This trope is about the versatility, ubiquitousness, and downright usefulness of the substance known as "duct tape". A plastic adhesive tape, usually black, grey or silver in colour, originally created to seal ammunition boxes in World War II, but whose usefulness is apparent to anybody who's ever had a breakage of any kind that has to be temporarily held together. It is the first cousin to, but distinct from, gaffer tape, which is less adhesive and designed to be removable. A military version also exists, known as hundred-mile-an-hour tape in the US, which is even stronger and more adhesive than duct tape, and typically comes in some shade of green or brown.
A commercially-available child of duct tape has come out recently, called Gorilla Tape. It is black, and slightly wider than a roll of duct tape, and rated about 30% stronger than duct tape. However, it is substantially more costly than duct tape.
Sometimes, the universal usefulness of duct tape is paired with the universal usefulness of WD-40 lubricant, the philosophy being that duct tape is good from stopping things from moving while WD-40 is useful for the exact opposite reason.
Common usages in fiction include restraining individuals and jury-rigging... well, everything.
Rather ironically, Duct Tape actually sucks at sealing ducts. It degrades and loses its stickiness over time, failing "reliably and catastrophically" when used on ducts. Aluminum tape or mastic is used instead. It is also banned by some building codes for use on ducts due to the occasional incidence of bursting into flame under high temperature.
The etymology of the word and whether it originated as "duck" tape is unclearnote there IS a brand of duct tape called Duck Tape, but it's relatively new, and so named to deliberately capitalize on the joke. Not to be confused with scotch tape, although egregious use of duct tape can function as Scotch Tape. International names include "silver tape" in Latin America, "gum tape" (gamu teepu) in Japan, "roadie tape" and "Jesus tape" (because it performs miracles) in Finland, "American tape" in Spain and Italy, "Panzertape" (armor tape/tank tape) in Germany, and "weave tape" or "silver tape" in Sweden, blue "isolenta" ("insulation tape") in Russia. In England, it may be (mistakenly) called "gaffernote Also an informal term for an old man or a foreman, make of that what you will tape".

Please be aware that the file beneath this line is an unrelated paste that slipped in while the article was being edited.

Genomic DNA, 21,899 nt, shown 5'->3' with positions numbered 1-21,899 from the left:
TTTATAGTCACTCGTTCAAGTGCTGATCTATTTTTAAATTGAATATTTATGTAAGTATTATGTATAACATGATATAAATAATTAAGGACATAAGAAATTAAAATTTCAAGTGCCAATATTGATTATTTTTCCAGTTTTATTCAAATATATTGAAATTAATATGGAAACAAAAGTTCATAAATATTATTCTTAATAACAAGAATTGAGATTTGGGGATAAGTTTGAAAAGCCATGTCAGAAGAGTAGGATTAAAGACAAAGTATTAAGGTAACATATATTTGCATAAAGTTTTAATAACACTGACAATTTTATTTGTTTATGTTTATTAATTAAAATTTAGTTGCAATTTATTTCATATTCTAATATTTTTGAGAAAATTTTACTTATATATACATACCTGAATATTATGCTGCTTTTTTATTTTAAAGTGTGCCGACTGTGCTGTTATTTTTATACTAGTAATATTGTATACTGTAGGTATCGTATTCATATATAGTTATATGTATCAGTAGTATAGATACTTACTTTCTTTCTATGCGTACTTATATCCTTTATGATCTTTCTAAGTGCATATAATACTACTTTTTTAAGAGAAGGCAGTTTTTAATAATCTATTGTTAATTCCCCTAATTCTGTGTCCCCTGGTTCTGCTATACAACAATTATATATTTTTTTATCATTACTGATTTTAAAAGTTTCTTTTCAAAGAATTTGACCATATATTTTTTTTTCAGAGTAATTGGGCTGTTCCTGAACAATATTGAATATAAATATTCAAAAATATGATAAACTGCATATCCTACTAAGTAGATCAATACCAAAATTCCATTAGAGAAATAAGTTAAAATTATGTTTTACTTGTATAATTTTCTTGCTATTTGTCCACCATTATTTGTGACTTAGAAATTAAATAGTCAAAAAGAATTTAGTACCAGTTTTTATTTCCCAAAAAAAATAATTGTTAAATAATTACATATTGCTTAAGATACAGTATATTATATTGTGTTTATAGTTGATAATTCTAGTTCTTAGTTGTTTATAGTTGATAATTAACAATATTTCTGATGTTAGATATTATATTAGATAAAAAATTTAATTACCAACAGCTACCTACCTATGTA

open/close all folders
Anime and Manga
In Battle Royale, one character uses duct tape to hold his intestines in after his stomach had been cut open.
In Pokémon Special, Looker has a huge roll of it, which he dubs as Secret Weapon No 10: Super Tight Tape. He uses it to tape Charon's mouth shut to stop his commands to Heatran before completely wrapping him up in tape to prevent him from escaping.
In Marvel Vs DC, the Guardian of Space/Time (Access' predecessor) at first attempts to seal the rift between the Marvel and DC universes using duct tape. Surprisingly, this doesn't work.
Deadpool: "Man, I love duct tape. I love how it tapes. I love the sound it makes. I love saying it. Duct tape, duct tape, duct tape."
The fifth issue of Empowered has two separate Duct Tape moments. First there's the time when she lets Ocelotina interview her, only to be caught off guard and bound up with duck tape. Ocelotina finishes her big discussion on how great Duct Tape is as a bondage medium with the comment "Can you imagine using a pair of handcuffs or a ball gag to do, like, plumbing repair or whatever?". The whole thing was just a complex preparation to Emp being spanked for underestimating duct tape. This also helped her to use it as a Chekhov's Gun. Then later after Willie Pete blasted the space station, MindFuck's spacesuit had a big chunk torn out of it, and Emp successfully patched the big hole with Duct Tapenote Well, most of the space station was assembled with duct tape.
Shadowpact's Enchantress carries a roll of this at all times with her. She's surprised Nightmaster doesn't.
The Dangerverse has Fred and George invent their own version, which they call "Stuck Tape".